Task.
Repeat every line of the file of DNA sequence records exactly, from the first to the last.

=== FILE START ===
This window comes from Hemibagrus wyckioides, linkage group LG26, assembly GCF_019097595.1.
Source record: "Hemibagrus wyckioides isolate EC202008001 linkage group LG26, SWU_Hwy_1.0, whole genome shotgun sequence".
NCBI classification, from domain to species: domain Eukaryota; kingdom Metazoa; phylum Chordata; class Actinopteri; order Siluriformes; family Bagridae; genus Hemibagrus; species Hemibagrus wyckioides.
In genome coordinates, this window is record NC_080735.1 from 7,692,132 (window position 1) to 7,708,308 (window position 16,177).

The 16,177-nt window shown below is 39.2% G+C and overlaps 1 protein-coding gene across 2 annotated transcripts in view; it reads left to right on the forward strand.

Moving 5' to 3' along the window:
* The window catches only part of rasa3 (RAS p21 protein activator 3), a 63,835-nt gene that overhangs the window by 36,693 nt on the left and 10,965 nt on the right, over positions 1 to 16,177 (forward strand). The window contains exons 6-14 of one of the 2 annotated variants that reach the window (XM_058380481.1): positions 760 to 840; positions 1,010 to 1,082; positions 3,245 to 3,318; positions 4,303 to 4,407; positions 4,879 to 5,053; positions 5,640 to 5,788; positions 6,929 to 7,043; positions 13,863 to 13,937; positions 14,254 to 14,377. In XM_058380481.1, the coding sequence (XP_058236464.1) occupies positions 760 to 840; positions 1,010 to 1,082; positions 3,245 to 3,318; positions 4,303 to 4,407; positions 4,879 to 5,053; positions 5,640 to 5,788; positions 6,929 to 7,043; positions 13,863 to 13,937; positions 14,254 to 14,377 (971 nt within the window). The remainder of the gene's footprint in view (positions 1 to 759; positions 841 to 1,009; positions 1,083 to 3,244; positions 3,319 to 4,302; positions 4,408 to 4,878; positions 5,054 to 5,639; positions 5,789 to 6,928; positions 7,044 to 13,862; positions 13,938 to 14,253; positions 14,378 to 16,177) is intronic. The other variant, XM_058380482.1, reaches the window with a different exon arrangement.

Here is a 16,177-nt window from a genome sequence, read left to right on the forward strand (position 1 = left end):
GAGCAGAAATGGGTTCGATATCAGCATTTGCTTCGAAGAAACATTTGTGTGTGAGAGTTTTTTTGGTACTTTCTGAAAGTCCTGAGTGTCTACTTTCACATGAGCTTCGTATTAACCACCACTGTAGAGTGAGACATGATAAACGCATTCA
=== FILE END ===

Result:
This window comes from Hemibagrus wyckioides, linkage group LG26, assembly GCF_019097595.1.
Source record: "Hemibagrus wyckioides isolate EC202008001 linkage group LG26, SWU_Hwy_1.0, whole genome shotgun sequence".
NCBI classification, from domain to species: domain Eukaryota; kingdom Metazoa; phylum Chordata; class Actinopteri; order Siluriformes; family Bagridae; genus Hemibagrus; species Hemibagrus wyckioides.
In genome coordinates, this window is record NC_080735.1 from 7,692,132 (window position 1) to 7,708,308 (window position 16,177).

The 16,177-nt window shown below is 39.2% G+C and overlaps 1 protein-coding gene across 2 annotated transcripts in view; it reads left to right on the forward strand.

Moving 5' to 3' along the window:
* The window catches only part of rasa3 (RAS p21 protein activator 3), a 63,835-nt gene that overhangs the window by 36,693 nt on the left and 10,965 nt on the right, over positions 1 to 16,177 (forward strand). The window contains exons 6-14 of one of the 2 annotated variants that reach the window (XM_058380481.1): positions 760 to 840; positions 1,010 to 1,082; positions 3,245 to 3,318; positions 4,303 to 4,407; positions 4,879 to 5,053; positions 5,640 to 5,788; positions 6,929 to 7,043; positions 13,863 to 13,937; positions 14,254 to 14,377. In XM_058380481.1, the coding sequence (XP_058236464.1) occupies positions 760 to 840; positions 1,010 to 1,082; positions 3,245 to 3,318; positions 4,303 to 4,407; positions 4,879 to 5,053; positions 5,640 to 5,788; positions 6,929 to 7,043; positions 13,863 to 13,937; positions 14,254 to 14,377 (971 nt within the window). The remainder of the gene's footprint in view (positions 1 to 759; positions 841 to 1,009; positions 1,083 to 3,244; positions 3,319 to 4,302; positions 4,408 to 4,878; positions 5,054 to 5,639; positions 5,789 to 6,928; positions 7,044 to 13,862; positions 13,938 to 14,253; positions 14,378 to 16,177) is intronic. The other variant, XM_058380482.1, reaches the window with a different exon arrangement.

Here is a 16,177-nt window from a genome sequence, read left to right on the forward strand (position 1 = left end):
GAGCAGAAATGGGTTCGATATCAGCATTTGCTTCGAAGAAACATTTGTGTGTGAGAGTTTTTTTGGTACTTTCTGAAAGTCCTGAGTGTCTACTTTCACATGAGCTTCGTATTAACCACCACTGTAGAGTGAGACATGATAAACGCATTCA